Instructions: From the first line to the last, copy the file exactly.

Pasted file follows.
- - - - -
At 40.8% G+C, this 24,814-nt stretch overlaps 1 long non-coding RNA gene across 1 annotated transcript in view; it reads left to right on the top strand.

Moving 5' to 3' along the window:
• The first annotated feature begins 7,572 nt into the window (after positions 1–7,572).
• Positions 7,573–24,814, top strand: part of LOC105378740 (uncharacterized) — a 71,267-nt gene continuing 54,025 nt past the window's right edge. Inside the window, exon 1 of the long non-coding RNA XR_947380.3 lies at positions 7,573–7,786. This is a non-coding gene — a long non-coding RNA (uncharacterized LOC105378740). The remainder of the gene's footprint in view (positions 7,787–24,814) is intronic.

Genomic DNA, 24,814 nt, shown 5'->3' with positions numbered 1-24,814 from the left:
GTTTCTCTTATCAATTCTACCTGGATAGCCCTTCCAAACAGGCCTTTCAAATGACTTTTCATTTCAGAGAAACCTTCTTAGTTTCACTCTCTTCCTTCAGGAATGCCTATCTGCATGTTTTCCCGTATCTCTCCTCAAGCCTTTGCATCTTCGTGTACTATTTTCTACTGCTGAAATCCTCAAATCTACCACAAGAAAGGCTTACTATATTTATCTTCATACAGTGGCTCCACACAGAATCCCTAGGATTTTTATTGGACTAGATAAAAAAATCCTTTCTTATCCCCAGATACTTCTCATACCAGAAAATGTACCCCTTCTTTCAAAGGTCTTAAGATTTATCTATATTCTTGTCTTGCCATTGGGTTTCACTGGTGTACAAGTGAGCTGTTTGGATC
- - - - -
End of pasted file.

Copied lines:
At 40.8% G+C, this 24,814-nt stretch overlaps 1 long non-coding RNA gene across 1 annotated transcript in view; it reads left to right on the top strand.

Moving 5' to 3' along the window:
• The first annotated feature begins 7,572 nt into the window (after positions 1–7,572).
• Positions 7,573–24,814, top strand: part of LOC105378740 (uncharacterized) — a 71,267-nt gene continuing 54,025 nt past the window's right edge. Inside the window, exon 1 of the long non-coding RNA XR_947380.3 lies at positions 7,573–7,786. This is a non-coding gene — a long non-coding RNA (uncharacterized LOC105378740). The remainder of the gene's footprint in view (positions 7,787–24,814) is intronic.

Genomic DNA, 24,814 nt, shown 5'->3' with positions numbered 1-24,814 from the left:
GTTTCTCTTATCAATTCTACCTGGATAGCCCTTCCAAACAGGCCTTTCAAATGACTTTTCATTTCAGAGAAACCTTCTTAGTTTCACTCTCTTCCTTCAGGAATGCCTATCTGCATGTTTTCCCGTATCTCTCCTCAAGCCTTTGCATCTTCGTGTACTATTTTCTACTGCTGAAATCCTCAAATCTACCACAAGAAAGGCTTACTATATTTATCTTCATACAGTGGCTCCACACAGAATCCCTAGGATTTTTATTGGACTAGATAAAAAAATCCTTTCTTATCCCCAGATACTTCTCATACCAGAAAATGTACCCCTTCTTTCAAAGGTCTTAAGATTTATCTATATTCTTGTCTTGCCATTGGGTTTCACTGGTGTACAAGTGAGCTGTTTGGATC